Philips to divest cellphone business

Dutch electronics giant will soon transfer what's left of its cellphone business to its Chinese joint venture.

Royal Philips Electronics has signed a letter of intent to transfer its remaining mobile phone business to China Electronics Corporation (CEC).

CEC will take over the responsibility for Philips' mobile phones business, which currently has an annual turnover of approximately 400 million euros (US$503 million) and about 240 employees, mainly in the Asia-Pacific region and Eastern Europe.

In 2001, Philips transferred its research and development, as well as manufacturing activities in its cellphone business to its joint venture with CEC. The Dutch company had hoped the move would allow it to maintain a presence in the cellphone market, while cutting costs. Until now, Philips had kept cellphone product creation, marketing and sales in-house.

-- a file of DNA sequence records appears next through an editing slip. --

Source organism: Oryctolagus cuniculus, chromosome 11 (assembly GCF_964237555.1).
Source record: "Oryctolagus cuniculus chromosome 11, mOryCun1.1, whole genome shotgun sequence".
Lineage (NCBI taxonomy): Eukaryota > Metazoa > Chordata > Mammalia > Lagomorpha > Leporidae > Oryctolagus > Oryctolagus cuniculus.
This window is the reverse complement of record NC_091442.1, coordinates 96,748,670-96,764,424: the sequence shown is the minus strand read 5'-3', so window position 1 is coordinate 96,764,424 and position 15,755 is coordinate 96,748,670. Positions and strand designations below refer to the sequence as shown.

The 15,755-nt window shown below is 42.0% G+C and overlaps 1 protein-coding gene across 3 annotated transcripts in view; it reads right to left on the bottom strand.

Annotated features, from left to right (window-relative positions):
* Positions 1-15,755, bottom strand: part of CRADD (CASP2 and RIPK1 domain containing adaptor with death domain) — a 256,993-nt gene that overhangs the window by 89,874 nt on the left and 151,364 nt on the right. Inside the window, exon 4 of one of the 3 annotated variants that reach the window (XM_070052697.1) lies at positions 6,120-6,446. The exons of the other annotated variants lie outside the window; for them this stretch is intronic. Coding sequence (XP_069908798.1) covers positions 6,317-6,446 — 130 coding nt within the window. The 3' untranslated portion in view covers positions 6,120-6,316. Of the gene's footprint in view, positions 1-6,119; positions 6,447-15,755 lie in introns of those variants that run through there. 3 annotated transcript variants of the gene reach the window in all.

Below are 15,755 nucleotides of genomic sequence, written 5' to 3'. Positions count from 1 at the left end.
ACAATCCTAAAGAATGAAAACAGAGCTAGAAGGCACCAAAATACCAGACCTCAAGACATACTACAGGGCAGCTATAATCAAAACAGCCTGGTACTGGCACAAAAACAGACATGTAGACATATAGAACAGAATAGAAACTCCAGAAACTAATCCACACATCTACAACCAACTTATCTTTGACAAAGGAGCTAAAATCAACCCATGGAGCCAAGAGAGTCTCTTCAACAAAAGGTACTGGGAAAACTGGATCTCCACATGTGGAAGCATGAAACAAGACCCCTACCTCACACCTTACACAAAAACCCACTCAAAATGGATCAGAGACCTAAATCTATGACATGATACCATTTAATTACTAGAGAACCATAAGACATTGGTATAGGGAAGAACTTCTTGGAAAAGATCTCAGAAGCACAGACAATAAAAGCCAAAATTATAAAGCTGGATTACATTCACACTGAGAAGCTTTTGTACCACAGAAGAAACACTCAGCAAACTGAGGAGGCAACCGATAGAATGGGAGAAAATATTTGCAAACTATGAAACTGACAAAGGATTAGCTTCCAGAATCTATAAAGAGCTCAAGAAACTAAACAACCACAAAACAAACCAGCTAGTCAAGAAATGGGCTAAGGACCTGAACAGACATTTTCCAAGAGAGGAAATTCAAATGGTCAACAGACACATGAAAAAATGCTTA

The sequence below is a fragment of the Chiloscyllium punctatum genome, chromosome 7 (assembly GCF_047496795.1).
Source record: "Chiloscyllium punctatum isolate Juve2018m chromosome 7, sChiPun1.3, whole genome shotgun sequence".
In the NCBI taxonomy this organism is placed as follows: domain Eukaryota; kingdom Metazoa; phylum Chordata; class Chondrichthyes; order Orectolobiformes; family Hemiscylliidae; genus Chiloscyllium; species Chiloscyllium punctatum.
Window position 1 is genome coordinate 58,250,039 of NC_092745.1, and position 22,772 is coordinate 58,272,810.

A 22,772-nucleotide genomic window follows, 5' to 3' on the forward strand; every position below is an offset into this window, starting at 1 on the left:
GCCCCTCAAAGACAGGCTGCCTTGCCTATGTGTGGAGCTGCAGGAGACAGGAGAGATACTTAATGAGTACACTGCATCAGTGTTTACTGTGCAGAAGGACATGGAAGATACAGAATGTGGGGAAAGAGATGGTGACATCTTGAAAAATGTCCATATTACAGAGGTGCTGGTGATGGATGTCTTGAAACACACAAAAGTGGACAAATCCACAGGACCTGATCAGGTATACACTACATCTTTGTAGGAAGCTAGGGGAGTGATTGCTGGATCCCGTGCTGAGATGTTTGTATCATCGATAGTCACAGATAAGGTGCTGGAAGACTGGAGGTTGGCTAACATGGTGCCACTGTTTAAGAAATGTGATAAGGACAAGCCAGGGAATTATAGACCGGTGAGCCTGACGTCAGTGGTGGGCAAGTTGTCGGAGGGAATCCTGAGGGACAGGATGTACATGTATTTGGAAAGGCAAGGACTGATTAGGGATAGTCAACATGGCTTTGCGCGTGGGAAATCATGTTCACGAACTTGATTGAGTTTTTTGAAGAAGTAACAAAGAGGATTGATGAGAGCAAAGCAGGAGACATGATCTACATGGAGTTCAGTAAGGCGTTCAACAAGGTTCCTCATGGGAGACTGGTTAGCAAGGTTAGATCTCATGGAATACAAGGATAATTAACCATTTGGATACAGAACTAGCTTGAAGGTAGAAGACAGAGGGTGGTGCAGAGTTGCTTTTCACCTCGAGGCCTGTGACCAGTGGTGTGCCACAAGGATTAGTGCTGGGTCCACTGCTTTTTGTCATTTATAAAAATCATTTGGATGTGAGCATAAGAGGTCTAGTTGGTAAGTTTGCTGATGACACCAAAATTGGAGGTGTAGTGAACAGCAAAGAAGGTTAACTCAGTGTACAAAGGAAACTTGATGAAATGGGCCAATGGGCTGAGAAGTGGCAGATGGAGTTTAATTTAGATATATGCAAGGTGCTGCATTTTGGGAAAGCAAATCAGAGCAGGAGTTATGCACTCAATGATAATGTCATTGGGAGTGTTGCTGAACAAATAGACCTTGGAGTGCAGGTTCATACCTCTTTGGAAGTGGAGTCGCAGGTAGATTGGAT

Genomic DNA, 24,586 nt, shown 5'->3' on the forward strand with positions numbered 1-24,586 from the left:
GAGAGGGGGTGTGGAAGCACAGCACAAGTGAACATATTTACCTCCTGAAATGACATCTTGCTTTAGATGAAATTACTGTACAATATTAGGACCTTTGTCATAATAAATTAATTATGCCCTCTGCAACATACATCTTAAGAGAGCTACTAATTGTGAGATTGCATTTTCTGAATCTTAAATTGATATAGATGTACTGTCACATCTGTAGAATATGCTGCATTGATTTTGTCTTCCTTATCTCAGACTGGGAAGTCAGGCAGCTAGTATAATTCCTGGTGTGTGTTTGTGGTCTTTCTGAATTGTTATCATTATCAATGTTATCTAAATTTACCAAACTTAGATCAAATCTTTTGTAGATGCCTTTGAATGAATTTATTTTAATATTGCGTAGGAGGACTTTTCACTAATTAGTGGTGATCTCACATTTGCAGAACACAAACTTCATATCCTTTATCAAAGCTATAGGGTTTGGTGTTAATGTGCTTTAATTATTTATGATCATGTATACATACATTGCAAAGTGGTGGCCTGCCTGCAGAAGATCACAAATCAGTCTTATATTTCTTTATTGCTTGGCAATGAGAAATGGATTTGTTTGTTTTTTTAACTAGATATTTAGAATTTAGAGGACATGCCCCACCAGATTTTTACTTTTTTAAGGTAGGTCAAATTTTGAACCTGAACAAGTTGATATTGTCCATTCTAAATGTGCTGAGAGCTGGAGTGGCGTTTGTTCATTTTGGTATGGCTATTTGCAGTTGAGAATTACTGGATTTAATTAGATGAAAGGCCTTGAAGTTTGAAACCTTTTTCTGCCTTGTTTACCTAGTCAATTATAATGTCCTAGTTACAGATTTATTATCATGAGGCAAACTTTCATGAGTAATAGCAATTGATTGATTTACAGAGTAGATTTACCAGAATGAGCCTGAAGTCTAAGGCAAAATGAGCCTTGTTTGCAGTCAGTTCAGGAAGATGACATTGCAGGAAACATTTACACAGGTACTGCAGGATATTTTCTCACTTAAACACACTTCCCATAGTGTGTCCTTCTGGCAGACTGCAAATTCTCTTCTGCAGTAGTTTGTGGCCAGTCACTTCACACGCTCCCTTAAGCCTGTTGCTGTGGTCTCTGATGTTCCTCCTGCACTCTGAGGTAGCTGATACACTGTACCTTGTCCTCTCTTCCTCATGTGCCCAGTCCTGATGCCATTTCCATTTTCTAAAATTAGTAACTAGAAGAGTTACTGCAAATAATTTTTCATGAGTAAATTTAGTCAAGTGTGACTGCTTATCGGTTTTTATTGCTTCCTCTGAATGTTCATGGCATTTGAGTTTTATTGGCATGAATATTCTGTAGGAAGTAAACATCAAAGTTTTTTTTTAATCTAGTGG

Under the terms of the letter of intent, CEC will receive a global license to market and sell mobile phones under the Philips brand for the next five years.

The transaction will be conditional on all required shareholder, government and regulatory approvals and consents, and is expected to be completed by the end of 2006.

Earlier last month, Philips spun off its semiconductor division, which gained new life as a separate entity called NXP Semiconductors. However, the electronics giant still holds a roughly 20 percent share in NXP.

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